To take good photographs is learning how to see, and thus grasping the significance of the photographs taken. Just as an geographical place may be of lite meaning for some people, and rich in meaning for others, portraiture photography is about the relationship to the photograph that may become clearer and/or changed in time. In some sense, human beings are infinite, in relation to that, a portrait of someone is an surface. To add minimal depth, photo story's can be helpful to highlight how appearances shifts. In this regard, before taking this class, I've taken interest in the process of “the days after” an event. The contrasts between the day-to-day appearances and performative appearances was in this regard inspiring. Telling stories through photographs is therefore in some sense learning how they changes how we think. The first assignment is therefore, to get an paper newspaper and pay attention to the photographs in them, picking out some that we particularly like and notice how they changes how we think. Learning that process, is, I guess part of the process of learning how to see. As is creating productive habits in taking photographs.

Andrew H.

Is this whole lesson only 19 minutes long? i paid for the full subscription but I feel like I'm only seeing a trailer here that's 19 minutes long or something. Can anyone help?

Susanne R.

Susanne RingI got my first camera i 2009, Denmark Hallo Annie. First I must say i love your work. My name is Susanne i am from Denmark. I have started the master class and bought a newspaper. As you can see i found some photos. I would lik to explain my choises. I found a serie, I like them because I know the history behind them. Its a great danish band, who played their last concert - the serie is called The last song. The one with the red curtains i like best, it makes me curious. For a long time i have thought of making a serie, photos with people with tatoos, the reason why i chose that one. Then a portrait of a danish politician, an natural portrait. There is a smal photo of a hand behind a grid. It makes methink of a photo i once took in a concentrationcamp in Germany. At last I chose a photo of a girl in water, i really do not know if i like it, but it is wird. It would be nice to hear, what other students has chosen. I am looking forward to the next lesson. Kind Regards Susanne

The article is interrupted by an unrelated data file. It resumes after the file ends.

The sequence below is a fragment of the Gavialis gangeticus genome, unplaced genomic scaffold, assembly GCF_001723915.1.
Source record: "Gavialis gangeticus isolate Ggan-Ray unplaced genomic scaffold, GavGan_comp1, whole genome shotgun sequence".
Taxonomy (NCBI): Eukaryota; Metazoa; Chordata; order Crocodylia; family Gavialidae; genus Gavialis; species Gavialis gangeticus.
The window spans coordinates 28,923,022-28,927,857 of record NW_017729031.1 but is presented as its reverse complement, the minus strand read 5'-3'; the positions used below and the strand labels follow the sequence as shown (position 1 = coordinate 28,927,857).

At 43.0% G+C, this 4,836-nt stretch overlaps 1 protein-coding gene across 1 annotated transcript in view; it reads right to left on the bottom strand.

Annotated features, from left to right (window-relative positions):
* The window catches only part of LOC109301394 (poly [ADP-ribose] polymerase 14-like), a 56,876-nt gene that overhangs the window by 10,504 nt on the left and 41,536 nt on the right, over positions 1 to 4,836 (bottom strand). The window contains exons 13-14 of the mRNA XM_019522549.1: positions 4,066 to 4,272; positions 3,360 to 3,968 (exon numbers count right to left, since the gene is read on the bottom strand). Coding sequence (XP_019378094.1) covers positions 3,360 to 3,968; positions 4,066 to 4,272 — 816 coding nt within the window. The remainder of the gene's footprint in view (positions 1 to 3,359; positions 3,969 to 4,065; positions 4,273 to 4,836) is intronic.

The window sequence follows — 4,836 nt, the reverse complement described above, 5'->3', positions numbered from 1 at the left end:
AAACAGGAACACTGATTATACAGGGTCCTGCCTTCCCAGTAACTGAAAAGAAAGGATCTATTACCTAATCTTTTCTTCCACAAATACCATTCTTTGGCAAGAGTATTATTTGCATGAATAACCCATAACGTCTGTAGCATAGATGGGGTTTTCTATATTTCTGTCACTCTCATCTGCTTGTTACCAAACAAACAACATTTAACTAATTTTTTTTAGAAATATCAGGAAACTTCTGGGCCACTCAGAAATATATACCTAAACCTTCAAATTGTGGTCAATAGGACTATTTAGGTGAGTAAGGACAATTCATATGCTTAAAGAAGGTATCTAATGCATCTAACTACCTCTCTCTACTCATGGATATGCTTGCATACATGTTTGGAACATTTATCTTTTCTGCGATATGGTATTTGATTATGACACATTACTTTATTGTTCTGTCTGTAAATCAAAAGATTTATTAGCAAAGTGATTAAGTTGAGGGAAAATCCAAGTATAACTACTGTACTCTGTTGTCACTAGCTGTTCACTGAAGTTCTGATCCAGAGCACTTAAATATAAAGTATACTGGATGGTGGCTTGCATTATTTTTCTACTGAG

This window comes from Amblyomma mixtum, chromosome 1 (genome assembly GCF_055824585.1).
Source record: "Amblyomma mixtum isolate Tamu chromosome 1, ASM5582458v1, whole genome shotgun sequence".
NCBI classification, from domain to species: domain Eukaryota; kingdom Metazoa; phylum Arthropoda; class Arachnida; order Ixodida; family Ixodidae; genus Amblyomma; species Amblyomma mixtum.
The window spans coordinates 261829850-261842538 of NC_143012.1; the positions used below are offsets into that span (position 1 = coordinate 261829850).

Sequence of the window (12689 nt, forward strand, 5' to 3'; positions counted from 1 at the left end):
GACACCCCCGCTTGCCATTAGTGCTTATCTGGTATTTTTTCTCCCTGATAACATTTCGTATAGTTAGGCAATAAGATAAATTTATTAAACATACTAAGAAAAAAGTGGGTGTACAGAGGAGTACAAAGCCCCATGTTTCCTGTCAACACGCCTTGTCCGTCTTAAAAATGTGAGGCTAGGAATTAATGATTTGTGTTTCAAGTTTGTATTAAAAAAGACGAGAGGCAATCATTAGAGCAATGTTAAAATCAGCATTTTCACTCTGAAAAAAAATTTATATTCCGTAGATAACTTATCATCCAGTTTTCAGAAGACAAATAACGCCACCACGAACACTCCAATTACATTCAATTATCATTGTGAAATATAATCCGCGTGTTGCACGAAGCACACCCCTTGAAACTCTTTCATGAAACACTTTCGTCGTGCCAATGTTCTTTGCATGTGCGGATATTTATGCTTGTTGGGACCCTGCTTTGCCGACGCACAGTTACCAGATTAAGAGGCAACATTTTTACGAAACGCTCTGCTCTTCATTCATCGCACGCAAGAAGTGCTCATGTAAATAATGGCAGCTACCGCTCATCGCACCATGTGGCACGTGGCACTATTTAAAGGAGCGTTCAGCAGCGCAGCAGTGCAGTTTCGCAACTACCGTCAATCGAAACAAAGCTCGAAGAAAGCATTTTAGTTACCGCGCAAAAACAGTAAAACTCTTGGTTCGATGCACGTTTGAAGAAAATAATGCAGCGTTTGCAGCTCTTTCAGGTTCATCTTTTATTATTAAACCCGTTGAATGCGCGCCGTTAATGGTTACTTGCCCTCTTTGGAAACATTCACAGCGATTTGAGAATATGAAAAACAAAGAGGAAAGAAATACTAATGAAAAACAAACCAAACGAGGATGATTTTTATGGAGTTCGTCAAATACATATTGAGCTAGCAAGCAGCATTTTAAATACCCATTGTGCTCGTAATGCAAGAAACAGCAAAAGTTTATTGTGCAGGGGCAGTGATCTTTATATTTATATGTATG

I just want to cry. I feel like you knew the 12 year old me who used a disposable camera everywhere she went. I am very excited.

laura J.

Exciting to see her discuss photographs and how she began to record the history of humans

Soheila R.

Love it! I like taking photos. Need to refine what I am doing at the moment.

Jonathan O.

Wow! What a great perspective. I love how she said you can't capture a person in a single photograph. Here's a moment I captured of a dear friend of mine

Diane L.

This is a more recent photo, maybe 15 years ago, of my grandmother which I am so happy to have found for this exciting class. I hope to fine tune relationships into my photos. Sorry I was unable to turn this photo upright. Annie has helped me identify myself as a photographer not a photo technician. Thank you Annie.

Diane L.

I mostly enjoy observe and photograph portraiture. I call my photo's snap or click biographies when successful at showing what I see. Anne is a great teacher, this program is like being in her classroom. I have loved each minute as a single thought and now I know I would love to feel her teach in person.